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Second generation tileset planning.

I've already talked a bit about how I'm handling the layout of the new tileset, with offset tiles and overlays and different objects for walls and floors etc... In this post I want to talk a bit about how I make the textures, and what I've learned from the first (partially successful) generation of tilesets.

Experiments with using different lighting for tiles and characters.
If I wanted I could continue to make the game using the old style of tilesets, they're not that bad, but they just don't satisfy me. I know they could be much better and I've learned a lot in the last 2 years that I'd like to include in a revision of the tilesets.

Some of the things I want to consider when making the new tilesets are:
  1. Don't make doorways "covered", the doorway area should be open to the sky, otherwise it's difficult to arrange your characters in a doorway, somewhere where combat is very likely to take place. In the MKI tilesets I made the doorway like a tunnel, it looks nice but it interferes with play.
  2. Don't make the walls too high. We can imagine high ceilinged rooms, but if we actually make them it can obstruct our view of the characters. It is possible to write a script to remove blocking walls from view, or have things such as arches or upper parts of walls become transparent when you walk in to a room, but it's best to start with low walls and work from there. Just make sure they are at least as tall as your character or it will feel strange.
  3. Don't make the textures too detailed, or too high contrast. The tileset is supposed to be background, you don't want to lose important characters or items in an over-busy texture. I've been doing experiments with using different lighting ranges for tiles and characters (Tiles: 0.0-0.3, Characters 0.0- 1.0) this really brings out the characters from the background. Interactive objects should stand out like painted miniatures, while everything else should fade in to the background. It's not realistic, but I'm not looking for total visual realism in such a game, it's supposed to be somewhat stylized without being cartoony. Our point of view is like that from a window in a tall building looking down at the street. It would be easy to lose track of who is who and what they are doing from such a vantage point if we adhere directly to photorealism, especially in a dark, cramped dungeon.
  4. Avoid creating lots of unique texture/tile variations for a single tileset. It's better to create several tiles which look very similar but are subtly different. The human eye will quickly see when two tiles are identical, but will be fooled if most tiles are similar but different. When faced with a mostly homogeneous map, our minds will fill in the details, our imaginations will do the work for us. If the map is too cluttered with unique texture or fussy details our minds will block it out and all that hard work will be wasted.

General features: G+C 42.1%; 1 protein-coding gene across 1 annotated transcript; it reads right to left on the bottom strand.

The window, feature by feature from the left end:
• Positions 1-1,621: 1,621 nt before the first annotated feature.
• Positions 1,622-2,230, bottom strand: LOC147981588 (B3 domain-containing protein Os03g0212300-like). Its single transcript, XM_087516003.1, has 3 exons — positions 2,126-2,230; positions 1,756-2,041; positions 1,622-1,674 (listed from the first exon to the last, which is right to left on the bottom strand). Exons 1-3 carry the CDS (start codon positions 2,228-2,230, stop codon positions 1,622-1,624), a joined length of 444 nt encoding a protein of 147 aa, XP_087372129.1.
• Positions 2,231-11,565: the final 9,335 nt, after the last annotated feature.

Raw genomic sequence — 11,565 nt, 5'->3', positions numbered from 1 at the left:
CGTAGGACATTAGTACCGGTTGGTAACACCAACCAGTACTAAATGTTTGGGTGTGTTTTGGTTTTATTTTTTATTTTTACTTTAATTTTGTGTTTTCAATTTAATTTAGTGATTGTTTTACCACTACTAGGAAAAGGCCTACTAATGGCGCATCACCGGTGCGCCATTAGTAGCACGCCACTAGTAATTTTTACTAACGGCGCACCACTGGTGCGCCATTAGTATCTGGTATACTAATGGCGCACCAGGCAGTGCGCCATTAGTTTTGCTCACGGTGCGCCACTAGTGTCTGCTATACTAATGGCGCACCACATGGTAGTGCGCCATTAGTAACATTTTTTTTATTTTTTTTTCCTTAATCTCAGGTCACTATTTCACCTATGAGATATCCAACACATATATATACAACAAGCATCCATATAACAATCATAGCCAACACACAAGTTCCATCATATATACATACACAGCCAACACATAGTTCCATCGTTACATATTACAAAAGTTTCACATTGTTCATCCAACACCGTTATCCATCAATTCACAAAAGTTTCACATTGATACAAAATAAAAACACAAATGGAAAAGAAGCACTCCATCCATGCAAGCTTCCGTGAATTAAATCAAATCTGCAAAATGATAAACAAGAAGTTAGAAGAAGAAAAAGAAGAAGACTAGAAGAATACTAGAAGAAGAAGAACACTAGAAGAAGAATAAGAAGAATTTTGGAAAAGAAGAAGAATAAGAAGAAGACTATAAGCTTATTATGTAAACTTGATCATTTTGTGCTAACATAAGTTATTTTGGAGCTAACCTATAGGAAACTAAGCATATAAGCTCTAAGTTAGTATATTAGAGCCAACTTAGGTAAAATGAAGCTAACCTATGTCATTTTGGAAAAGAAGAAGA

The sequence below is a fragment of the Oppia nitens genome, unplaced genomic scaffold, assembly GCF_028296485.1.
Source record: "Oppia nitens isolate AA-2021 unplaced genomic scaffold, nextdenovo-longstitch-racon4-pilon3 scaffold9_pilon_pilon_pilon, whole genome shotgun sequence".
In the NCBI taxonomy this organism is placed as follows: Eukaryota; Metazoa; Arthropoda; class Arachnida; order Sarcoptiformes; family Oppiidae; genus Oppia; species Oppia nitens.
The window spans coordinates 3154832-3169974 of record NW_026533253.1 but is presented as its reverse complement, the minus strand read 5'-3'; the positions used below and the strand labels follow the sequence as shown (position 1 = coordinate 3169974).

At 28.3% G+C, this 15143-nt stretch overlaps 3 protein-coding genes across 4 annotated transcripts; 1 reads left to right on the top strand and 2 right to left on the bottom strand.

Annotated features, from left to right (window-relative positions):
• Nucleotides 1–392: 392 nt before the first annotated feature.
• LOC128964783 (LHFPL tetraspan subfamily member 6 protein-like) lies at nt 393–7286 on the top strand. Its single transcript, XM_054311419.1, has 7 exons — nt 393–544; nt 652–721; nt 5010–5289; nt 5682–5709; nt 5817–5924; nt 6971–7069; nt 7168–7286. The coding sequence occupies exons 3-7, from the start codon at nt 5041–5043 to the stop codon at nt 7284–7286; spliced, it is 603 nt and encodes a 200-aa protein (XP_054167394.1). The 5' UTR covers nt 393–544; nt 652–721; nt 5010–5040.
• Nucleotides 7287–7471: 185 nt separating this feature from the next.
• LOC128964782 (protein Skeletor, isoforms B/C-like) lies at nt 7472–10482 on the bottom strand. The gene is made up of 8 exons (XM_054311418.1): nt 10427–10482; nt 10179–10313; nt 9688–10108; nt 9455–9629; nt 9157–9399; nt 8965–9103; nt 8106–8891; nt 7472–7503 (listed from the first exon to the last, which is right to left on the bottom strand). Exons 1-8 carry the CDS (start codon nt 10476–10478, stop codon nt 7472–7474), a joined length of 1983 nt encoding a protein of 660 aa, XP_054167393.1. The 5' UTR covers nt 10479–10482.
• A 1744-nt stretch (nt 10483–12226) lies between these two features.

5. Try not to use mirrored or rotated textures too much. This can save on texture space, reducing texture sizes or giving higher resolution textures, but it is very obvious and quite ugly. It's better to have lower resolution but nicer textures.
  6. It's important to do some post processing on your base textures. One thing that can improve them astronomically is to bake shadows and ambient occlusion, for this, first create a prototype of physical parts of your tileset and make sure there are no places where texture space is duplicated or repeated. Later you can do this, but for the baking it will cause artifacts and strange results.
  7. Instead of using a single complex texture, use two simple ones and mix them together using a perlin noise mask which repeats at the same size as your tilesets (in this case 16x16 blender units). I've already done this with more recent versions of the MKI tilesets and it really makes it look more alive. The wear and tear looks integral to the tiles, rather than just being painted on. The best way to do this is by mixing the textures on the prototype tileset and then baking them in your 3d engine. The end result will be the same as you'll see in game.
When it comes to making the textures for the tilesets, I already have a good workflow which I will be modifying, but mostly continuing. First I create a texture mask:

Each color is a different type of material.
Red is "wood", blue is "recessed wood", Yellow is "plain stone", green is "recessed stone", white is "metal" magenta is "detailed stone or brick" etc...

I then feed this in to a procedural texturing program (I'm using MapZone, a somewhat old but free program but you can find others or even write your own).

 This splits each material in to a separate layer and then procedurally paints the layer to your specifications. You can use stock images or procedurally generated textures, both give good result. At first I used to do this by hand in The GIMP, but I've found procedural texturing so much faster and easier. If you change the layout of your tilesets, for example moving or enlarging a door or window, you can just feed the edited layer texture mask back into the program to get an instant result.

After running it through the generator.
Hopefully with all these points in mind, the future MKII tilesets should be a real improvement on the old ones.


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